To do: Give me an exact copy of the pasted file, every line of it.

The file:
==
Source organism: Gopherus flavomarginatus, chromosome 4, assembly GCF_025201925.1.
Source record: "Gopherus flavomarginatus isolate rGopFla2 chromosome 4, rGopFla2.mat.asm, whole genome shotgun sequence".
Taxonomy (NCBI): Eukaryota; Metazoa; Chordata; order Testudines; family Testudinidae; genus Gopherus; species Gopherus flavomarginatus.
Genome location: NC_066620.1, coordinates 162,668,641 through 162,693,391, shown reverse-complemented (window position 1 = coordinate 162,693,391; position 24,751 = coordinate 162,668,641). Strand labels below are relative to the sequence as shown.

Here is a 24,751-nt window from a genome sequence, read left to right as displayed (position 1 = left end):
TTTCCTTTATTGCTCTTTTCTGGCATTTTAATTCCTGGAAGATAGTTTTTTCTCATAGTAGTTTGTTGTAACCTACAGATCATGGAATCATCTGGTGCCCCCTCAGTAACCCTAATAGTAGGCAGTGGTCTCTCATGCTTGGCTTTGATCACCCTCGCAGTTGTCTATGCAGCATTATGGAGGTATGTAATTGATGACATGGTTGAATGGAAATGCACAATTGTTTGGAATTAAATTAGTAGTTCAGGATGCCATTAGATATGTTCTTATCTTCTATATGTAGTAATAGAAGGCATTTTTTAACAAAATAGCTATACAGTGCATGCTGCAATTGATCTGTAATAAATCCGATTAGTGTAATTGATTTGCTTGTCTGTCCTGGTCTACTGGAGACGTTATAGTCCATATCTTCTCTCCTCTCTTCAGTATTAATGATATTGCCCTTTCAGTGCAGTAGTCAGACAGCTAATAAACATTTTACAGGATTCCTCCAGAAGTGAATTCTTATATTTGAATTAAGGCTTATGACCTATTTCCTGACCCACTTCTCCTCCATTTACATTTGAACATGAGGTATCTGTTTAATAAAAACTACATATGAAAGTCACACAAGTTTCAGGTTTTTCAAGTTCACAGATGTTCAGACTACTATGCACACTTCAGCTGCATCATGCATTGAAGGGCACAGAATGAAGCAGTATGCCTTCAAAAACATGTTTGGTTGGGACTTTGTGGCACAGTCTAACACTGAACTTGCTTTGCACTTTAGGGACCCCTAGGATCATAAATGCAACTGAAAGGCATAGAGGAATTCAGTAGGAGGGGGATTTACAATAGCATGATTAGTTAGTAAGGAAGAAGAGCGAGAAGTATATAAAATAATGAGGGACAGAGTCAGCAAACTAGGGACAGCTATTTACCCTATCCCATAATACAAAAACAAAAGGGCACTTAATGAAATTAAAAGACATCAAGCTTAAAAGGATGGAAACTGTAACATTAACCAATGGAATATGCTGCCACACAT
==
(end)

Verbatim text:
Source organism: Gopherus flavomarginatus, chromosome 4, assembly GCF_025201925.1.
Source record: "Gopherus flavomarginatus isolate rGopFla2 chromosome 4, rGopFla2.mat.asm, whole genome shotgun sequence".
Taxonomy (NCBI): Eukaryota; Metazoa; Chordata; order Testudines; family Testudinidae; genus Gopherus; species Gopherus flavomarginatus.
Genome location: NC_066620.1, coordinates 162,668,641 through 162,693,391, shown reverse-complemented (window position 1 = coordinate 162,693,391; position 24,751 = coordinate 162,668,641). Strand labels below are relative to the sequence as shown.

Here is a 24,751-nt window from a genome sequence, read left to right as displayed (position 1 = left end):
TTTCCTTTATTGCTCTTTTCTGGCATTTTAATTCCTGGAAGATAGTTTTTTCTCATAGTAGTTTGTTGTAACCTACAGATCATGGAATCATCTGGTGCCCCCTCAGTAACCCTAATAGTAGGCAGTGGTCTCTCATGCTTGGCTTTGATCACCCTCGCAGTTGTCTATGCAGCATTATGGAGGTATGTAATTGATGACATGGTTGAATGGAAATGCACAATTGTTTGGAATTAAATTAGTAGTTCAGGATGCCATTAGATATGTTCTTATCTTCTATATGTAGTAATAGAAGGCATTTTTTAACAAAATAGCTATACAGTGCATGCTGCAATTGATCTGTAATAAATCCGATTAGTGTAATTGATTTGCTTGTCTGTCCTGGTCTACTGGAGACGTTATAGTCCATATCTTCTCTCCTCTCTTCAGTATTAATGATATTGCCCTTTCAGTGCAGTAGTCAGACAGCTAATAAACATTTTACAGGATTCCTCCAGAAGTGAATTCTTATATTTGAATTAAGGCTTATGACCTATTTCCTGACCCACTTCTCCTCCATTTACATTTGAACATGAGGTATCTGTTTAATAAAAACTACATATGAAAGTCACACAAGTTTCAGGTTTTTCAAGTTCACAGATGTTCAGACTACTATGCACACTTCAGCTGCATCATGCATTGAAGGGCACAGAATGAAGCAGTATGCCTTCAAAAACATGTTTGGTTGGGACTTTGTGGCACAGTCTAACACTGAACTTGCTTTGCACTTTAGGGACCCCTAGGATCATAAATGCAACTGAAAGGCATAGAGGAATTCAGTAGGAGGGGGATTTACAATAGCATGATTAGTTAGTAAGGAAGAAGAGCGAGAAGTATATAAAATAATGAGGGACAGAGTCAGCAAACTAGGGACAGCTATTTACCCTATCCCATAATACAAAAACAAAAGGGCACTTAATGAAATTAAAAGACATCAAGCTTAAAAGGATGGAAACTGTAACATTAACCAATGGAATATGCTGCCACACAT